On the Charts: Vampire Weekend's "Contra" Ends Ke$ha's Brief Reign

January 20, 2010 12:00 AM ET

The Big News: Vampire Weekend's meteoric rise was cemented this week as everyone and their cousins bought the New York band's second album Contra. The record debuted at Number One on the Billboard Top 200 with 124,000 copies sold, putting a swift end to Ke$ha's reign atop the charts. VW exponentially improved on the Number 17 peak position for their self-titled debut, and have now accomplished a feat the Killers and Weezer have yet to attain: a Billboard Number One LP.

Susan Boyle's I Dreamed a Dream settled into Number Two for a second consecutive week with 77,000 copies according to Nielsen SoundScan, while Ke$ha's Animal dropped to Number Three with 67,000 copies. Lady Gaga's The Fame and Alicia Keys' Element of Freedom placed fourth and fifth respectively. In fact, if not for Vampire Weekend, female artists would have been responsible for the top seven albums on the chart: Gaga's Fame Monster, Mary J. Blige's Stronger With Every Tear and Taylor Swift's Fearless placed Six through Eight.

Debuts: Vampire Weekend didn't have much competition this week as only one other new release, Omarion's Ollusion, managed to infiltrate the Top 20 (at Number 19). Further down, OK Go's Of the Blue Colour of the Sky entered at 39 thanks to 11,000 copies sold, O.A.R.'s Rain or Shine came in at 48 with 9,400 and Ringo Starr's new album Y Not finished the week at Number 56.

Last Week's Heroes: Ke$ha's Animal made a big splash in its debut last week, but despite the three-pronged assault of singles "TiK ToK," "Blah Blah Blah" and "Your Love is My Drug," the album failed to sustain more than half its first week sales as Animal dropped 56 percent. Sales of Boyle's Dream, by comparison, only fell 18 percent in its eighth week. In platinum news, Dave Matthews Band's Big Whiskey and the GrooGrux King edged past the million sold mark in its 33rd week on the charts.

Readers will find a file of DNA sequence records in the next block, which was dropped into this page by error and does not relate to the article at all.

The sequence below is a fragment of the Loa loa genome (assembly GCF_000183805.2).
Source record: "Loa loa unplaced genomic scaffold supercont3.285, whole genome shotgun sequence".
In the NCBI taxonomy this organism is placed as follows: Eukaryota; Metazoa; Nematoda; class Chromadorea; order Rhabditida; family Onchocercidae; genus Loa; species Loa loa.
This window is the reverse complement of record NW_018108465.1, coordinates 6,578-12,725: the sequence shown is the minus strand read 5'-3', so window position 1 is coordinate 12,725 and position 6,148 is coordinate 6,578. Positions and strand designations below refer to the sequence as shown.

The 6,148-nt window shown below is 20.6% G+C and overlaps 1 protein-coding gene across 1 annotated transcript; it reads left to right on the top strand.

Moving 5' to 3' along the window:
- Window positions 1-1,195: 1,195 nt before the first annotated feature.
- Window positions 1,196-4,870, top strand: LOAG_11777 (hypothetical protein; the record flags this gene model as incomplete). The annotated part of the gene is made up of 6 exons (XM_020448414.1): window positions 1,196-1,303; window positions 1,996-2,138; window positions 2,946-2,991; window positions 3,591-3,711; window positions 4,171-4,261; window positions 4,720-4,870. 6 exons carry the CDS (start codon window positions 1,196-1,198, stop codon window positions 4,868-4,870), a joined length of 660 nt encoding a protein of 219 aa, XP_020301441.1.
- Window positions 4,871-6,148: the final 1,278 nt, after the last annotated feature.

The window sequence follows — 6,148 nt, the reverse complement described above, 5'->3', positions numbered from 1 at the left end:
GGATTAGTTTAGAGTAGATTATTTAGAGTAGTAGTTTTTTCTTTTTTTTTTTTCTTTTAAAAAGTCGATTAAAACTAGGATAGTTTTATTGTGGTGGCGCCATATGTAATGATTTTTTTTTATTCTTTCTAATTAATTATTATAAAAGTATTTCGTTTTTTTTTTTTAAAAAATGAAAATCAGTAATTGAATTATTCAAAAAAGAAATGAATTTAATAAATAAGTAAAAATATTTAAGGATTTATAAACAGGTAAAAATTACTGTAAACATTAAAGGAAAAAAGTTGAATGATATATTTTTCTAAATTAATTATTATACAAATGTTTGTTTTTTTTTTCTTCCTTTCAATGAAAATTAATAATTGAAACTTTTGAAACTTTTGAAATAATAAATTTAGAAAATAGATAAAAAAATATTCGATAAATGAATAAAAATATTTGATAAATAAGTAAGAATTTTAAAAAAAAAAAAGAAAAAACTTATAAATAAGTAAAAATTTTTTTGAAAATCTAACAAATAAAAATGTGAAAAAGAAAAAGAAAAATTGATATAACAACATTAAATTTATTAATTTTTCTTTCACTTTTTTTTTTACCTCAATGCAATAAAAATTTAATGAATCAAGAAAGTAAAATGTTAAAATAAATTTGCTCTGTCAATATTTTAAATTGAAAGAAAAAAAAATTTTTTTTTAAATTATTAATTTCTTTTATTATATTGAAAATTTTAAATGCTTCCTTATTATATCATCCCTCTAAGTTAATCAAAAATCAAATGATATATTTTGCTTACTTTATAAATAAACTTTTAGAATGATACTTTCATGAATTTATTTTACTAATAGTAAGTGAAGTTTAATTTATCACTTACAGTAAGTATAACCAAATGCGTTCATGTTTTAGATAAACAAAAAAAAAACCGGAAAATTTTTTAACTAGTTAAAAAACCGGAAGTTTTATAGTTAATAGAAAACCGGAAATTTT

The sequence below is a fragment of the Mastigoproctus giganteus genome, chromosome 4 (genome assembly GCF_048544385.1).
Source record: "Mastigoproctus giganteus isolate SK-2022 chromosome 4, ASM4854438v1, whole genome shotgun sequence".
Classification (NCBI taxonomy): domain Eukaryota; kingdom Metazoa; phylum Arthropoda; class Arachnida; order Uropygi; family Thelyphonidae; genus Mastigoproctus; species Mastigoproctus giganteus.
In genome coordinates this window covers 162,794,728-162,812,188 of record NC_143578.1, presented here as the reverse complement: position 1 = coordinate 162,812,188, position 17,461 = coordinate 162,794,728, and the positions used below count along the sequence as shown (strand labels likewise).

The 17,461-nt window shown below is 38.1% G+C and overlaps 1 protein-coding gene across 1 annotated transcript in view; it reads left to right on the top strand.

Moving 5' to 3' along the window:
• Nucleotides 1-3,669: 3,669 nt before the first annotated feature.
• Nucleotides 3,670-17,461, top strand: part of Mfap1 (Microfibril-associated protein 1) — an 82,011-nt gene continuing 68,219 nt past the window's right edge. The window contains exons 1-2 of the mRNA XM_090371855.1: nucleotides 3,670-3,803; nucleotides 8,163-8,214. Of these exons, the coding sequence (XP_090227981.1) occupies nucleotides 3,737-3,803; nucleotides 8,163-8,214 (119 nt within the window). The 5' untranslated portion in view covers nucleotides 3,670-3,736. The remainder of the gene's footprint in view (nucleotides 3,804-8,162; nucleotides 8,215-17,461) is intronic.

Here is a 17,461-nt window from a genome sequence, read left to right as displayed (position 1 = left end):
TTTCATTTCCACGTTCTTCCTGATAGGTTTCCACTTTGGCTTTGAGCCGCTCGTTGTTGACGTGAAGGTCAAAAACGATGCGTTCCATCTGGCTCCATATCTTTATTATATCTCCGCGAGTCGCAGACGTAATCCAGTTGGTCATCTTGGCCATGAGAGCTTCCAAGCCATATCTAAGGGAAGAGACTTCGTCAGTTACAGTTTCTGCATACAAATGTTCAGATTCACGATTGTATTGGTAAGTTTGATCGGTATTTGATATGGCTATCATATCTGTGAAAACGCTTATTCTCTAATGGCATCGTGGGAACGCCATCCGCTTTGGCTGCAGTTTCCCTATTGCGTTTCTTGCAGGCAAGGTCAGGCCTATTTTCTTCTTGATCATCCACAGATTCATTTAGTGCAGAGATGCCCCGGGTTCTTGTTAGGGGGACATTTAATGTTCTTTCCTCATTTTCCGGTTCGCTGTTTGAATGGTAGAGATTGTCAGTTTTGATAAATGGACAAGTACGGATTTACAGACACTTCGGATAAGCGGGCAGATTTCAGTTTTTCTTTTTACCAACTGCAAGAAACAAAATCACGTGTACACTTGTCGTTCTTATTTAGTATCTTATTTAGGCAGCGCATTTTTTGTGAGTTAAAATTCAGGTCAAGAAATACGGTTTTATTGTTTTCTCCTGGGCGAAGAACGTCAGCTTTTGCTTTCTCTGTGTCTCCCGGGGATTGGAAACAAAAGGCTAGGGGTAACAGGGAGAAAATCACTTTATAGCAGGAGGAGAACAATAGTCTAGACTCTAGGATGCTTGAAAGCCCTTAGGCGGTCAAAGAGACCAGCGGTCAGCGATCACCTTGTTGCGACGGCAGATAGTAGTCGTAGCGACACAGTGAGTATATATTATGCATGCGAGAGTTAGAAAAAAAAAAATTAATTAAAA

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Song Stories

“Try a Little Tenderness”

Otis Redding | 1966

This pop standard had been previously recorded by dozens of artists, including by Bing Crosby 33 years before Otis Redding, who usually wrote his own songs, cut it. It was actually Sam Cooke’s 1964 take, which Redding’s manager played for Otis, that inspired the initially reluctant singer to take on the song. Isaac Hayes, then working as Stax Records’ in-house producer, handled the arrangement, and Booker T. and the MG’s were the backing band. Redding’s soulful version begins quite slowly and tenderly itself before mounting into a rousing, almost religious “You’ve gotta hold her, squeeze her …” climax. “I did that damn song you told me to do,” Redding told his manager. “It’s a brand new song now.”

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